Maryland's Dez Wells grabs a rebound in front of Pittsburgh's Cameron Wright. (Keith Srakocic/AP)

As Coach Mark Turgeon again found himself explaining another loss by his Maryland men’s basketball team, he sounded less like the maddened man so familiar this season and more like someone struck by envy. The Terrapins again stumbled early and never quite recovered in an 83-79 loss to Pittsburgh, but this news conference focused not on Turgeon’s current team but the one he perhaps wished it could become.

“That’s one of the best teams I’ve ever coached against,” Turgeon said, with every compliment of the No. 20 Panthers seeming to imply the opposite for Maryland. “They make the extra pass. . . . They don’t settle. They finish through contact. You’ve got to give them a lot of credit.”

The Terps certainly showed more resolve than in their previous ACC disasters. No team this season had scored as many points against the Panthers, but the gulf between Maryland and relevance became more apparent as the foul-heavy night sputtered on.

Desperate to mine anything positive from this disappointment of a season, Maryland was instead bludgeoned by Pittsburgh guard Lamar Patterson, who stuffed the box score with 28 points, two short of his career high, seven rebounds, seven assists and four steals. Patterson was systematic in his dissection of the Terps’ defense, almost business-like, and again offered an example of exactly what the home team was missing.

“Unbelievable,” forward Jake Layman (18 points) called him, equally complimentary of the visitors as his coach.

Six games into their 18-game ACC slate, the Terps had made little meaningful noise, losing to superior teams and beating inferior ones. Their sojourn into the second third of ACC play began in similar fashion, and in many ways, Saturday’s loss represented every bit of frustration that had stewed this winter. Many weeks have been spent trying to get over the hump. Each time, Maryland has neared the summit only to fall backward.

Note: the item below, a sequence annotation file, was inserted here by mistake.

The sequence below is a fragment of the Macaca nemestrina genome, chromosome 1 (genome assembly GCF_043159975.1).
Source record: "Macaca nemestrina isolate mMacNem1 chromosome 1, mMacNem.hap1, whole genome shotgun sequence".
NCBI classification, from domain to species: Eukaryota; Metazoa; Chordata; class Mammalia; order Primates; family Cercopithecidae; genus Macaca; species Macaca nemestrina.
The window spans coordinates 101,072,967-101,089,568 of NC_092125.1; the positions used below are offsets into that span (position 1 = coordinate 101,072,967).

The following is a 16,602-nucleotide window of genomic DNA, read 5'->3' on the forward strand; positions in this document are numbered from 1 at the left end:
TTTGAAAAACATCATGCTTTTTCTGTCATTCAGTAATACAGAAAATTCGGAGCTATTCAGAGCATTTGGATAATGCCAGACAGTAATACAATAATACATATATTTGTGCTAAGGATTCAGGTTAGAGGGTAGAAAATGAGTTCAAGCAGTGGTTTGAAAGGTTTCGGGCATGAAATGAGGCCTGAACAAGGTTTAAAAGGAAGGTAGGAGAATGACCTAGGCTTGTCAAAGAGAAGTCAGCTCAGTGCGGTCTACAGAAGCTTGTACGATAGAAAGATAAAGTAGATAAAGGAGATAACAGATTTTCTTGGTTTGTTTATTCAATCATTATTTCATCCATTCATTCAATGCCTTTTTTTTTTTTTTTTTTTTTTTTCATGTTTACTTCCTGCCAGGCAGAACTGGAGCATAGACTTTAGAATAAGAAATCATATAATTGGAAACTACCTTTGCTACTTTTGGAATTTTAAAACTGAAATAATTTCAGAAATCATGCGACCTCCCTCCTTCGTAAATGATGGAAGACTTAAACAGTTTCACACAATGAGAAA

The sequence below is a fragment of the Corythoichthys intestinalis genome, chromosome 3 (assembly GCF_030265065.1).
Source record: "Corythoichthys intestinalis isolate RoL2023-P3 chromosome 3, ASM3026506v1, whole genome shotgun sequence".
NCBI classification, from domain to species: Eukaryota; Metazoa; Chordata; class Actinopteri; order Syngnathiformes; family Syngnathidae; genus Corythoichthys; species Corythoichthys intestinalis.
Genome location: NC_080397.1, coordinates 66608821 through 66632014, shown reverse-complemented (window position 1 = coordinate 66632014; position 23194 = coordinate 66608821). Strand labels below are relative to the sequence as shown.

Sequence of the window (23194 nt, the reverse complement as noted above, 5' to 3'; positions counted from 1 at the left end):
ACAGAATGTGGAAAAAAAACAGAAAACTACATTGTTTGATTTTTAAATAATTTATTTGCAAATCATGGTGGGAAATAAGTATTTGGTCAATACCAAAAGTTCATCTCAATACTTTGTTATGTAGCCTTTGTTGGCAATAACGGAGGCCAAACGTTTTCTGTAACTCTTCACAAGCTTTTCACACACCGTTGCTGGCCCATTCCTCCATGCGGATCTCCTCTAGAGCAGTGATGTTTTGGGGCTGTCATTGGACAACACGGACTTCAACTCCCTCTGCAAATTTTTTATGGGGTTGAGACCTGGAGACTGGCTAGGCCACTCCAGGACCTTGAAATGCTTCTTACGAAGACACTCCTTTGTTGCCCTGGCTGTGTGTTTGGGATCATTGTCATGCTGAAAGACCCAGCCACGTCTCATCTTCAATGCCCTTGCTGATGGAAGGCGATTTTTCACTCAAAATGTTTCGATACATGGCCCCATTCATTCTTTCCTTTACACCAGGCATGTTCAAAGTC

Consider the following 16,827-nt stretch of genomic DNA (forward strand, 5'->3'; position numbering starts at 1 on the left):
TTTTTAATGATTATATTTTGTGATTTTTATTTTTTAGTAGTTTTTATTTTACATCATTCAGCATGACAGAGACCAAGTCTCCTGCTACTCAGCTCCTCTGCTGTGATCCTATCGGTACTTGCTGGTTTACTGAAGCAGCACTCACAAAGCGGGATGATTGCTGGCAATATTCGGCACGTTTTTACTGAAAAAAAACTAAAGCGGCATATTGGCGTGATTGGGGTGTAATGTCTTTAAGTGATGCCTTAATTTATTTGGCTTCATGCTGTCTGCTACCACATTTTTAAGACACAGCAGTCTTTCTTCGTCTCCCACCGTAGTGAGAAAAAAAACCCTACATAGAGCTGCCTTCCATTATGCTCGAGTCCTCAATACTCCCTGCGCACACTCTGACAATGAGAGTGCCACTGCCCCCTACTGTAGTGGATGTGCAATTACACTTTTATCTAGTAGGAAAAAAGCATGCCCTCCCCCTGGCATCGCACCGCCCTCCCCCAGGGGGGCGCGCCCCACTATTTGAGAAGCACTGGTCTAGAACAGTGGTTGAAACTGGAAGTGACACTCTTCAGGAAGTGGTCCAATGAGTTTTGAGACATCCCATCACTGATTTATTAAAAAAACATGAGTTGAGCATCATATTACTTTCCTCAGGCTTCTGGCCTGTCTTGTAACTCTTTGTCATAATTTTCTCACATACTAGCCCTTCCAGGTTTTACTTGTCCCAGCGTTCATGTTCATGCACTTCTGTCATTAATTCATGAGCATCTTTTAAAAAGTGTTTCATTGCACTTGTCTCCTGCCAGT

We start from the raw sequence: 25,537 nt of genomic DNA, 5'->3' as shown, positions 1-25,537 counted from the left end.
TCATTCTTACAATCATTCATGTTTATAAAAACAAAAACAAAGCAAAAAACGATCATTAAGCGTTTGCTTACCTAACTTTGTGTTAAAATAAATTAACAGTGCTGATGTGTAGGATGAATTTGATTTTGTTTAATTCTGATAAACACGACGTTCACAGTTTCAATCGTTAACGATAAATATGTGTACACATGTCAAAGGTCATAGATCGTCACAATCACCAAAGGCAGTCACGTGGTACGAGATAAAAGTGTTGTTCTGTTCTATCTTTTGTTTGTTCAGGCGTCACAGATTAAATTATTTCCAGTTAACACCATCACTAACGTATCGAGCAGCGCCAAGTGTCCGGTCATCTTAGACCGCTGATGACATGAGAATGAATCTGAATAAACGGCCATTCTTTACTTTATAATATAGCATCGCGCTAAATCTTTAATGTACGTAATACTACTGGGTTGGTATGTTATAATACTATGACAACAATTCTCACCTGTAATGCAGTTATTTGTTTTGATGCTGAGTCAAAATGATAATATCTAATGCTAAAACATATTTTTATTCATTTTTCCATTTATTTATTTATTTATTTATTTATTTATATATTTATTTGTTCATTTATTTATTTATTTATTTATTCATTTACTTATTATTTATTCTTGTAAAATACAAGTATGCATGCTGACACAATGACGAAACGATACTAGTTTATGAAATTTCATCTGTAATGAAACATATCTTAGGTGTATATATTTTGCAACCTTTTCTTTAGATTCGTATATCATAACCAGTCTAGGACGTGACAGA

Giveaways halted potential runs. A zone defense didn’t work, and neither did a small lineup or a full-court press. Not even a flagrant foul on Panthers center Talib Zanna (16 points) ignited the Terps, because after Evan Smotrycz hit the ensuing free throws, the junior forward fumbled the ball away in traffic. Every little burst, including that one, was promptly answered by Pittsburgh as Patterson sliced through the Terps just like so many shooters before him.

“We played like our backs were against the wall, and that’s the way we should play every night,” said Dez Wells, who scored a team-high 19 points. “Things won’t always go our way. They shot way too many free throws for my liking, but that goes back to us playing better on defense, knowing situations like we can’t foul when the shot clock is going down. That’s something an immature team does, and that’s not us.”

Several minutes in, the Terps seemed rejuvenated. They made midrange jumpers and set strong screens. Then the offense stalled, and the first half devolved into a symphony of whistles, 22 fouls in all, including four illegal screens by the Terps. Pittsburgh kept pace by making 16 straight free throws, and what few offensive possessions it had generally resulted in open layups. Soon everything felt painfully familiar.

“It’s just one of those years,” Turgeon said. “How many times did we almost have a steal tonight in the press or almost a travel and all of a sudden they’re shooting a layup?”

As the second half began, appropriately enough with a shooting foul on the Terps, they were well within striking distance. Then the old Maryland returned, lazy passes and matador defense and all. Three straight turnovers later, with just more than 15 minutes left in the game, Pittsburgh was up 53-43, its biggest lead to that stage, and soon after Maryland’s fifth turnover in seven possessions it became 59-47.

“They play together and they’re patient,” Wells said of Pittsburgh. “That’s one of the greatest things about them.”